Okay, if you tuned in yesterday, you saw me tackle Shorthand Phonetics’ Errors in Calculating Odds, Errors in Calculating Value. I said the songwriting was awesome but that the album was too long because the vocals were difficult. For those of you looking for the promised treat at the end of the last review, here it is: Shorthand Phonetics’ Score no. 1 “Dream:Chase” in A major, op. 17, for Three Electric Guitars, One Bass Guitar and One Drum Kit is an album that’s one-fourth the length of Errors and totally instrumental. Basically, everything good about Errors is here and none of the bad.
The rock that Ababil Ashari so aptly writes is displayed in unadorned splendor here. There’s no lyrics or vocals to get in the way; just pure songwriting. Ashari strays from his pop-rock idiom some and moves toward Explosions in the Sky post-rock, but it couldn’t be more pleasing. For the post-rockers in the room, standout track “Act II: Middle, c. Your Dexterity Modifier is Just Right / Captain’s Armband / Display of Badasstitude” is much closer to Unwed Sailor’s optimistic melodies than Explosions’ moody ones, but not enough people know of Unwed Sailor. There is an awkward rock solo at the end of the song that doesn’t fit, but for the most part, there are glorious melodies that fit perfectly in the context of the song throughout.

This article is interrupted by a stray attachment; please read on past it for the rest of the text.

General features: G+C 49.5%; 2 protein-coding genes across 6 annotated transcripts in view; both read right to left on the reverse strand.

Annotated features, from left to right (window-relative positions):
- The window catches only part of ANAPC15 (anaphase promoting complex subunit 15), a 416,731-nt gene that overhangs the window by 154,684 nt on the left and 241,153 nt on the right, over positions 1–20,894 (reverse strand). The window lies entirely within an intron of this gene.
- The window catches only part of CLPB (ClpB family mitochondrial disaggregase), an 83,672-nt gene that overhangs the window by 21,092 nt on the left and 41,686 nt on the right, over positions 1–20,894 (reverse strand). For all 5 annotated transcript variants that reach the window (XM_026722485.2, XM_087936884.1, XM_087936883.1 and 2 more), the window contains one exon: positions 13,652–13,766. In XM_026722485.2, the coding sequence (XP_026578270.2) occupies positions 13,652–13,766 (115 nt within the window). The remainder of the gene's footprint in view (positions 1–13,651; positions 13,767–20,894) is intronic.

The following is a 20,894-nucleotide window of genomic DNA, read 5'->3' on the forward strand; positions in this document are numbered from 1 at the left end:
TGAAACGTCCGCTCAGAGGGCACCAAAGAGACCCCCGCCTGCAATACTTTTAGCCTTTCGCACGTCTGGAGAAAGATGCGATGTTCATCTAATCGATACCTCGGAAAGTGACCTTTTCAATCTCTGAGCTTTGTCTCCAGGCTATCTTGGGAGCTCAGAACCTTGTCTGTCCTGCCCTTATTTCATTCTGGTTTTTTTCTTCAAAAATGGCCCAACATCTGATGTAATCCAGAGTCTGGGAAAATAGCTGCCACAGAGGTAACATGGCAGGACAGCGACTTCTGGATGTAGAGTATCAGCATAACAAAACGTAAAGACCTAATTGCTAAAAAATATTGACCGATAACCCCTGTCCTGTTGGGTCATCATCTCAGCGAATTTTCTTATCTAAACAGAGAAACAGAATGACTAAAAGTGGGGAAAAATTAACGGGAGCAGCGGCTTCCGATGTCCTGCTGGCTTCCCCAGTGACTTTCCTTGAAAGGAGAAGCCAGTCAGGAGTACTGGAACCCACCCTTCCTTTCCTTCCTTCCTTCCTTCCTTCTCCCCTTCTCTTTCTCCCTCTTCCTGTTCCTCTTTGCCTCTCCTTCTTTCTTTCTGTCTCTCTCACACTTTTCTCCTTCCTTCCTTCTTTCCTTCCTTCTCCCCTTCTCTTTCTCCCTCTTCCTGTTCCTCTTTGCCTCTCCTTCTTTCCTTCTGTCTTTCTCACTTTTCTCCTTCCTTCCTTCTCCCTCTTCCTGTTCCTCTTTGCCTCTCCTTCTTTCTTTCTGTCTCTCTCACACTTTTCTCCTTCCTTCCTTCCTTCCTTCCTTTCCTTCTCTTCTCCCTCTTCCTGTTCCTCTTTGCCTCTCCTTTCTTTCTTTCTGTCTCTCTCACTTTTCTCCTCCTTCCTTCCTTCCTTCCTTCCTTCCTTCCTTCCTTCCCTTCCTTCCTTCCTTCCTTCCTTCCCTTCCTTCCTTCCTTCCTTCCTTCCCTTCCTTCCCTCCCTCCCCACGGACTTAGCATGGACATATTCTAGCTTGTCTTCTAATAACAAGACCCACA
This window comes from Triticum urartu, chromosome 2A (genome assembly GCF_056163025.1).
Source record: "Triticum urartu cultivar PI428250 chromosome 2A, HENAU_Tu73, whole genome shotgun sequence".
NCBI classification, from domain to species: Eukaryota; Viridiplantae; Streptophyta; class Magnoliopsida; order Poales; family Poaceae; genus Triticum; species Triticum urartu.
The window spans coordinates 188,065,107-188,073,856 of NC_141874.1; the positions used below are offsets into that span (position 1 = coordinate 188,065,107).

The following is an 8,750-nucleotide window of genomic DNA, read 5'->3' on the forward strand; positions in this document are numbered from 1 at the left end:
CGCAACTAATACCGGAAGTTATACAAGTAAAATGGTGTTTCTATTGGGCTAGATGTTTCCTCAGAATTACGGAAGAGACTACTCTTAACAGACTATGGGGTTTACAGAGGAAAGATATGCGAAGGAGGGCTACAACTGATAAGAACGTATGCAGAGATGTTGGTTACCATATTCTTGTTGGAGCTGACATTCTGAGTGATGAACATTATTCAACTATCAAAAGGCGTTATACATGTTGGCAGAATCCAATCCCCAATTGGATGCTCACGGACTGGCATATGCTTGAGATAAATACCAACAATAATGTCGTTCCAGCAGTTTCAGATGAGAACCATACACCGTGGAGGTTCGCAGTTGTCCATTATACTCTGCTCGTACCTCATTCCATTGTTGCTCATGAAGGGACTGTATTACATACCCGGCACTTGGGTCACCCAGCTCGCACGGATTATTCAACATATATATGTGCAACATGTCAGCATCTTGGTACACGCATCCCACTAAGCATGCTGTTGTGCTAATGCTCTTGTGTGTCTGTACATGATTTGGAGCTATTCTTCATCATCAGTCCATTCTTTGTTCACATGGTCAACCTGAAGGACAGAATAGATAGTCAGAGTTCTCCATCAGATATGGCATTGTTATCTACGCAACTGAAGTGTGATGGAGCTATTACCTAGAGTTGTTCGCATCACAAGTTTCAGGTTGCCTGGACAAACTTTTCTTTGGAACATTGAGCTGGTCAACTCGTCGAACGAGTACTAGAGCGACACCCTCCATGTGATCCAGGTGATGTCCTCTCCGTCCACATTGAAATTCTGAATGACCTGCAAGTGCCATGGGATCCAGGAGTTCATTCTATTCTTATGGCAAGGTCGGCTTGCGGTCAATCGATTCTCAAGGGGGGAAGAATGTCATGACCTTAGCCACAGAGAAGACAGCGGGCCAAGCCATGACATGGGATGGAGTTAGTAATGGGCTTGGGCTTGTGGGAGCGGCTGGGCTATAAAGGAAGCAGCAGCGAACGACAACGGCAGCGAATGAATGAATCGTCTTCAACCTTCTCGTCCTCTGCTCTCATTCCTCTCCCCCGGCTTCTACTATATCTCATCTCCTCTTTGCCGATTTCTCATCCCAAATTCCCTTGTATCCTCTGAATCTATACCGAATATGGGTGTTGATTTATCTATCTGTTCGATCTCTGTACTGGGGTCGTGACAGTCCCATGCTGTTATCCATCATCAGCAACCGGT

But, like Errors, there are some incredibly poignant quiet moments as well. “Act II: Middle, b. XP From a Sage Expy (Terrific Speech 3) / Ease In (Taking a Level in Badass)” is strikingly well-composed as a minimalist piece. The fact that it segues perfectly into the aforementioned instrumental rock track is awesome.
It’s worth note that the entire eighteen-minute album plays as one song; it’s also worth note that there are composition skills at work here that go beyond “I can write eighteen straight minutes of music!” There are musical themes that are advanced, repeated, modified and re-introduced. There is ebb and flow of mood and emotion. This is, simply put, a classical piece of music in the rock idiom (just as the far-too-clunky title espouses it to be).
The only thing that I can really compare this to is The Programme, a Tulsa band that died an early death after releasing the best instrumental rock concept album about time travel that I’ve ever heard. And that’s high praise, because the Programme has often sat in the “favorite band” seat in my head. There are still weird, idiosyncratic moments in this release (like the weird and annoying feedback of “Sad Panda Dies…”, although when considering the epic moment that comes after the feedback, it can be admitted), because it is a Shorthand Phonetics release. But this is easily the best Shorthand Phonetics release I’ve ever heard, because it plays to every one of their strengths and eliminates all of the weaknesses. This is epic, fantastic, inspiring music. If you like epic rock’n’roll, instrumental rock, pop-rock, or generally exciting music, you need to check out the epic Score no. 1 “Dream:Chase” in A major, op. 17, for Three Electric Guitars, One Bass Guitar and One Drum Kit.